Retailers who run ‘bricks and mortar’ stores will be familiar with the following scenario. A potential customer walks through the door, does a circuit of the shop (perhaps mumbling a bit and pointing at things) and then leaves, never conversing, never looking like a purchaser. Could you have done more to convert this potential customer into a purchaser? Were they just not interested in what you are offering or is there something else stopping the conversion? These and many other questions are probably floating at the back of your mind immediately after these customers disappear out of your shop door.
Believe it or not, however many of these potential customers you see in a traditional ‘bricks and mortar’ store, the volume is amplified many fold in your online store, making this a very big problem indeed! As online you don’t have the ability to go over and give the ‘can I help you?’ sales patter, the chance of actually converting these potential customers into actual purchasers is totally reliant on website content and how easy you make it, on page, to entice those customers to add products to the basket and complete the sales funnel. Or is it?
The scenario above is the reason Google Remarketing exists. With Remarketing, potential customers are enticed to come back to a website they have previously visited by reminders either placed on a network of affiliated websites or directly in search results. This means online retailers can in effect grab back some of those potentially lost purchasers and at the same time gain marketing coverage on a variety of different websites which past visitors may frequent.
Google Remarketing works like this:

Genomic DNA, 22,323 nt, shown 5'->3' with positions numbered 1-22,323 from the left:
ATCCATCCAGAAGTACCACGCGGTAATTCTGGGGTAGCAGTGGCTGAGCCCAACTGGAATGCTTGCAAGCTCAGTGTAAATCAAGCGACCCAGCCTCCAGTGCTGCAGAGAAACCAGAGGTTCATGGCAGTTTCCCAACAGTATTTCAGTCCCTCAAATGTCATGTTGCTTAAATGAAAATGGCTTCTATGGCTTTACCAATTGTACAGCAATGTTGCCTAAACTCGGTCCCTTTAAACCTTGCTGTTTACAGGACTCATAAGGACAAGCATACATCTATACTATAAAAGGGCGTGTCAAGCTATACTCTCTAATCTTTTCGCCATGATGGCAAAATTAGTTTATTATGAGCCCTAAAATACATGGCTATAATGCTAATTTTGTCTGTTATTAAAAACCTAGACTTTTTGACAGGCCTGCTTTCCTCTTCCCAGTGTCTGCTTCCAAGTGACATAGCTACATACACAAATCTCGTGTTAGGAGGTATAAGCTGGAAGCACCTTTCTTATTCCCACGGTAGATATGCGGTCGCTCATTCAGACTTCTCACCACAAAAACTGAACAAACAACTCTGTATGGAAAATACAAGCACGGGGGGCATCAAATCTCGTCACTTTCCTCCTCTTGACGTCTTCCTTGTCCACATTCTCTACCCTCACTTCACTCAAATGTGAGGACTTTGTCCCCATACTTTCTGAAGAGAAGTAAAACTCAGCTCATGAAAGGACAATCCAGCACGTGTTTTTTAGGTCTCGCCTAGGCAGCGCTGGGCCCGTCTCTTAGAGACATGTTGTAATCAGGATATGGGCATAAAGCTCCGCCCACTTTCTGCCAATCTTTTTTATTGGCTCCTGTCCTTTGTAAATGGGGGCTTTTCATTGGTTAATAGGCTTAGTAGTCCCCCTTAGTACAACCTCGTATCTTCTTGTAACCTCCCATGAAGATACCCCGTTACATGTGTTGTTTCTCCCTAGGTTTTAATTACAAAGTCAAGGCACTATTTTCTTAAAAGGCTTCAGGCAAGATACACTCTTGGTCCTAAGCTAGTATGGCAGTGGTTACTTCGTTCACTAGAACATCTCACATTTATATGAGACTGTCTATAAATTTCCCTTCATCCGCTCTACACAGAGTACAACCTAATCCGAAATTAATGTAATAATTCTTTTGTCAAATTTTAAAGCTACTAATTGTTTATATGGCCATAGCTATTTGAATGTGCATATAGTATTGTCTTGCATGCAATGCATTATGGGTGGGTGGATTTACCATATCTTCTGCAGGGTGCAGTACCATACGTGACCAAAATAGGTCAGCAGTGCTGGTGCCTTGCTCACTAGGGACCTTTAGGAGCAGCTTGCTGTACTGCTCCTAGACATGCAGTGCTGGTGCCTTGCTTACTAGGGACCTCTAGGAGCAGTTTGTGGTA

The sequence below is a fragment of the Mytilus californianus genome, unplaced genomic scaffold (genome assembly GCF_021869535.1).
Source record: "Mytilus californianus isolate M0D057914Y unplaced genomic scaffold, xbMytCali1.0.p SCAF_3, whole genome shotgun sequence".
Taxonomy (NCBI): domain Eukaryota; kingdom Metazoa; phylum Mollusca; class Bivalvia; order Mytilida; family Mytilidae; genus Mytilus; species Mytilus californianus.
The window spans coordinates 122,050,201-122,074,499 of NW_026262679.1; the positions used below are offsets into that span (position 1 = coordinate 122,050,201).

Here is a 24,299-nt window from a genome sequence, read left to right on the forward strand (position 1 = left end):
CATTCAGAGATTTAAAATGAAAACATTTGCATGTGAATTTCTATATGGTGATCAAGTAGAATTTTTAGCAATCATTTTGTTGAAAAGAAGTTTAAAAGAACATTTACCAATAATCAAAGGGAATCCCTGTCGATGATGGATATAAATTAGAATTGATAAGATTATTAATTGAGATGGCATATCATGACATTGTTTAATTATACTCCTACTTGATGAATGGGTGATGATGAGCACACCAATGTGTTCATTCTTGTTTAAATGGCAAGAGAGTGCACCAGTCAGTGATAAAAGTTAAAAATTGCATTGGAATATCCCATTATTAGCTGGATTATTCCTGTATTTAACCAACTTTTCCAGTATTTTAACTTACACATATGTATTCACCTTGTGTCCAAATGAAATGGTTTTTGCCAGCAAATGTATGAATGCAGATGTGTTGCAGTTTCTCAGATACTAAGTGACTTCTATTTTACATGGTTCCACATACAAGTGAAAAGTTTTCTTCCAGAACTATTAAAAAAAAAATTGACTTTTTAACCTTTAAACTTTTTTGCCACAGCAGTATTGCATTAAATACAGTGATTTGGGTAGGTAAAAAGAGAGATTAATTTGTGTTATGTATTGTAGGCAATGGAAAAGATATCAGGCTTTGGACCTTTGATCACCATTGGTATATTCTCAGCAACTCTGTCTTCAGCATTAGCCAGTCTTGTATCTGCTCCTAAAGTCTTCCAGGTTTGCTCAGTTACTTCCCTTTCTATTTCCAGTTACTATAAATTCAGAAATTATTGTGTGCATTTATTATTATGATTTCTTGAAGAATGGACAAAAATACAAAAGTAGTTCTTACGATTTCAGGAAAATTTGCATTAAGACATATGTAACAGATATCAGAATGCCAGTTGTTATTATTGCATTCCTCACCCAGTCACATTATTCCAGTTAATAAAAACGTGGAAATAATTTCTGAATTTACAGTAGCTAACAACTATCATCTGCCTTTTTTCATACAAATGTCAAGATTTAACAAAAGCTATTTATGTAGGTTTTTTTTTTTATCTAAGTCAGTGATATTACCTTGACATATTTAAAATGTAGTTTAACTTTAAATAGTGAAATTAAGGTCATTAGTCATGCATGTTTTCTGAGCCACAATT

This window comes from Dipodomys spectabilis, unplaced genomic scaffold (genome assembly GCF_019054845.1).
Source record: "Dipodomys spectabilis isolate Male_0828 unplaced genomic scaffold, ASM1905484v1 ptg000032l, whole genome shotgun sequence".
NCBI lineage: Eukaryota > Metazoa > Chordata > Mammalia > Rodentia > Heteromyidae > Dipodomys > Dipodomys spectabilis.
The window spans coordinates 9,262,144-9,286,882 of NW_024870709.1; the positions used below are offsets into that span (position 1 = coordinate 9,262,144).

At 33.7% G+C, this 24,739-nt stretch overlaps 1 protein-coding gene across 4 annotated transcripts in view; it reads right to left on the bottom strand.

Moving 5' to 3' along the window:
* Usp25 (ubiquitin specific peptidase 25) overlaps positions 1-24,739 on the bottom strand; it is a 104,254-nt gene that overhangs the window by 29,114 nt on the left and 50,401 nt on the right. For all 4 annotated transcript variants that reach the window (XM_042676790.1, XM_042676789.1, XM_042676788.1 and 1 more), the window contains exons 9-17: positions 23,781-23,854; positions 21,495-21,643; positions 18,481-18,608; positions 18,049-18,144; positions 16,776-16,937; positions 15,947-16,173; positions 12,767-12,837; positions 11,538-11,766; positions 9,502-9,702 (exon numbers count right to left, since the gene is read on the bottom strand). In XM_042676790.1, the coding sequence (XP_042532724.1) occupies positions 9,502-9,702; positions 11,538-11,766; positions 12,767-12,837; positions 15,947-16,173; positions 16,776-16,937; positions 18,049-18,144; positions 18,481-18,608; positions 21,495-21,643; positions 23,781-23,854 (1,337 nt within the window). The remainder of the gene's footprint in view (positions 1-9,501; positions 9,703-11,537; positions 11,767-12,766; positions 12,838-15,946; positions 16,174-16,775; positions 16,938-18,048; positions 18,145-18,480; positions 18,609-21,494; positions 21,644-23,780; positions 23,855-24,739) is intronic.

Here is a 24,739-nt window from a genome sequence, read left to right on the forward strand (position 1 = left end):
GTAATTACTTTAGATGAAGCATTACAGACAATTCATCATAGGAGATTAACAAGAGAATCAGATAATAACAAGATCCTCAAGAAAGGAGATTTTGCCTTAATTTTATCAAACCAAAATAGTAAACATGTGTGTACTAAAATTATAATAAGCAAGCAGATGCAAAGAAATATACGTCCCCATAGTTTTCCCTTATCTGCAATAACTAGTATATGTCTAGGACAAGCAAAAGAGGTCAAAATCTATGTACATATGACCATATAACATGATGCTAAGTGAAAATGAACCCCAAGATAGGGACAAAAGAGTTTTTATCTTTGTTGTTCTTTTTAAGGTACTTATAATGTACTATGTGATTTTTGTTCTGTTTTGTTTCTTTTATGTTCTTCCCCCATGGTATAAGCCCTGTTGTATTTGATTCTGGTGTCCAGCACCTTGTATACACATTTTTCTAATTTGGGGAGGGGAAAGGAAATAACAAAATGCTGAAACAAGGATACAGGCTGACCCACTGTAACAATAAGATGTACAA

1). The online retailer sets up a series of audiences, based on different criteria. These criteria may be based on simple website visits or may be as complex as targeting only users who viewed a specific product and left that product in the basket without purchasing. Each type of audience requires a tracking code to be placed in the retail website, usually on every page in the website.
Depending upon the complexity of the audience, the tracking code may need to be custom integrated at the product level. This will require the services of your website developer or you can use Google Tag Manager, a free tool from Google which allows you to tag your website without any deep integration (although certain parameters within your website will still need to be present for this to work).
2). Decide whether you want to use Google AdWords tracking code, Google Tag Manager code or Analytics code to do the actual gathering of data for you. All have advantages and disadvantages, however now that Google Analytics uses the gtag.js code this is already integrated with Tag Manager – if your eCommerce website exposes the required data then it probably makes sense to use Tag Manager for all tracking and data gathering.
3). Once you have your audiences, choose a type of remarketing to use. Is this to show adverts to tempt people back to your website when they have visited any page or just a specific page? Do you want to get back potential customers who have left products in the shopping basket? How about getting people to send an enquiry or to buy a matching product to the one they have already purchased? All these are valid reasons to try and recapture website visitors.